A

Anonymous

Guest
are the most valuable asset in your company, so once you remove yourself the only thing left is any good will that your company name might have, your equipment and a client base that

I would agree if I had not see a guy sell his company not once but twice.... I mean the buyers had SUCKER stamped on their forehead...$50,000 is what he got...virtually no equipment, no software, no real estate. Desk, 3,4 computers and client list...did not even have to sign a non-compete clause.

In both cases the buyers were CRs who had worked about 6 mo. or 1 year....let me repeat that. They had LESS THAN ONE YEARS EXPERIENCE..and how you say could that Be?? I cannot prove it. I think they were brought aboard and their experience log was made up by the seller. He helped them get "into" the biz, he "covered" for a year+ reports they did not do. I mean these guys popped up overnight, and suddenly they were SL or CR. I know at least 3 of these overnight sensations that I would bet was working 48 hr/wk. in McDonalds during the year they claim 2000 Hr. of experience.

As for good ole "Seller" - he once went into a bank client of mine and visited with the Pres. Told him that whatever figure he needed he could deliver it.....Aaron politely thanked him and when he was gone he gathered his loan staff and said, "Don't ever let me catch one of that guy's appraisals in your loan file." (my kinda banker)

I read a rule of thumb once that said a professional service is worth about 1/4 or 1/3 the annual gross plus real estate value. And it is invariably worth less within 6 mo. of sale.
 
B

Bemis Pownall

Guest
A long time ago a friend of mine bought the business from one of my mentors.

I took the other course and found my own niche. We've remained dead even(volume) for the most part.

For years he had to pay the old owner 5% of proceeds. Not me.
What did he buy? A name, a client list, some phone numbers, a reputation, some really old computers, out dated software.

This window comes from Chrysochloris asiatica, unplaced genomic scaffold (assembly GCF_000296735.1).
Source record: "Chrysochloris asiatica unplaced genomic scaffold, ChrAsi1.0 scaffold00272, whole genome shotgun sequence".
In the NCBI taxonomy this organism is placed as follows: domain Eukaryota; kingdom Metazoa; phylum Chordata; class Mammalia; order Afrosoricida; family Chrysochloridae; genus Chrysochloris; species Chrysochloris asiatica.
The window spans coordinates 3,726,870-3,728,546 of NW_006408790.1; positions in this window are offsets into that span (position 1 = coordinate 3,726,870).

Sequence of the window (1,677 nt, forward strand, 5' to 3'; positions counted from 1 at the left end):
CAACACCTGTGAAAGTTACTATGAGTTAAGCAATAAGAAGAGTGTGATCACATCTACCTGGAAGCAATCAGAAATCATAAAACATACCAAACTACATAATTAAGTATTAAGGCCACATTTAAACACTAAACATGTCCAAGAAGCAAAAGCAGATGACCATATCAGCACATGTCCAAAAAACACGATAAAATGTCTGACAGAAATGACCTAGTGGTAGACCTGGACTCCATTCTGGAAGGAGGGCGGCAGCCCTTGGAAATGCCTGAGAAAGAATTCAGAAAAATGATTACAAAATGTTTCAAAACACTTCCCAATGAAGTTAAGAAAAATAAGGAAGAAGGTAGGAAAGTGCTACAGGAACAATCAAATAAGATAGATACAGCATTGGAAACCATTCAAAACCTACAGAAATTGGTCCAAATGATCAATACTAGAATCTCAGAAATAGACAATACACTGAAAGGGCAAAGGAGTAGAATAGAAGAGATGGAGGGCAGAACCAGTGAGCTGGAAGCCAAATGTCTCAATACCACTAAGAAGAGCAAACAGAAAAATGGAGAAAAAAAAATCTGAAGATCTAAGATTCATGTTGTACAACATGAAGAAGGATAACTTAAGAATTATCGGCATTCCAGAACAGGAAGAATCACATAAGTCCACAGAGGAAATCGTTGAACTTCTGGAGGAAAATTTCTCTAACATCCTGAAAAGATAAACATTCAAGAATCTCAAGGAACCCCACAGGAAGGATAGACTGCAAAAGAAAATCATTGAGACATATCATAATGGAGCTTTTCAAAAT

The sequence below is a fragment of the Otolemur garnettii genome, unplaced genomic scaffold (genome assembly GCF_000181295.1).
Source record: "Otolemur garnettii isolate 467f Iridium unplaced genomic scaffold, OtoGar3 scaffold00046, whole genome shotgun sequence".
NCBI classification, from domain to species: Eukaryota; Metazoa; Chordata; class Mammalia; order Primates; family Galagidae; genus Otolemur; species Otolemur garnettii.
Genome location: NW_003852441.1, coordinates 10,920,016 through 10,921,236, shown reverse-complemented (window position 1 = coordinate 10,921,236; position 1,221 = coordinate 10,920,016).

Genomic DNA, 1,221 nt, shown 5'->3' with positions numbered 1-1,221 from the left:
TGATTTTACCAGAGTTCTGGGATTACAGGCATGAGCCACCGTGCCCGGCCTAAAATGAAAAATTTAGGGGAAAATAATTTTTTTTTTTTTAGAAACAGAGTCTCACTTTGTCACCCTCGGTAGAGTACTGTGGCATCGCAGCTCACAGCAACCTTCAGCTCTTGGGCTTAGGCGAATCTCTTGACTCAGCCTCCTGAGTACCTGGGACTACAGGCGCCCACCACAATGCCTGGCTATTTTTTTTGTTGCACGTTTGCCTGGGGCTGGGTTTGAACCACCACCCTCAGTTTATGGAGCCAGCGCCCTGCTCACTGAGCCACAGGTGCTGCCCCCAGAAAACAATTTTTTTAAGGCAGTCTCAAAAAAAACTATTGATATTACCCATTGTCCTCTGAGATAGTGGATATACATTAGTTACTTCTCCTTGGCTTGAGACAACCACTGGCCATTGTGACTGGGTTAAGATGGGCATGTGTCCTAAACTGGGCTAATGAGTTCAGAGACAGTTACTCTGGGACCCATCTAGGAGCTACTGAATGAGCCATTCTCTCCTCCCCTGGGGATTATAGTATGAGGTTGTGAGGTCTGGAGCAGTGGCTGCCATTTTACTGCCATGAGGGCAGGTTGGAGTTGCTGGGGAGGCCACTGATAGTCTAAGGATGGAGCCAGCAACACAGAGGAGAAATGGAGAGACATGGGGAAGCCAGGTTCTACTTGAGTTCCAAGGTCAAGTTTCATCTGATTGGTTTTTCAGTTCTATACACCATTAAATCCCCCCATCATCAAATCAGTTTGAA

His current client list has none of the original clients from the original business.

Whats an appraisal biz worth in this market???......Not much.IMHO
Buying an appraisal business gives a young appraiser a head start but thats about it. If you can peddle it go for it!
 

Restrain

Elite Member
Joined
Jan 22, 2002
Professional Status
Certified General Appraiser
State
Florida
The only way you can really sell a business is to stay with the business as a consultant and front person for at least 1 year and maybe 2 until the clients are comfortable with the new person and the change in name (if necessary) which removes your name from the business (from Sayna's Appraisal Service to Anytown Appraisal Service). You are going to have to deal with new DBAs, etc. Once you get out of the business, the value would be no more than 1 year's net. The problem is that an appraisal business can lose its clientel very fast. I saw a commercial firm that sold for $1M go to a value of $0 in less than 2 years. The seller had to foreclose on the note just to get his business name back as he sold it along with the business.

Roger
 

TC

Elite Member
Gold Supporting Member
Joined
Jan 31, 2002
Professional Status
Certified Residential Appraiser
State
Pennsylvania
It's worth zilch. Why would anyone pay you for work that they could pick up by calling your clients after you quit?

TC
 

Tim Hicks (Texas)

Elite Member
Joined
Jan 15, 2002
Professional Status
Certified Residential Appraiser
State
Texas
I think everybody pretty well summed it up. I can't see how any appraiser could sell their business unless they were planning on staying on as a figurehead. But, If anybody is interested in paying top dollar for my business, give me a call. I could just open up under a different name next week. :twisted: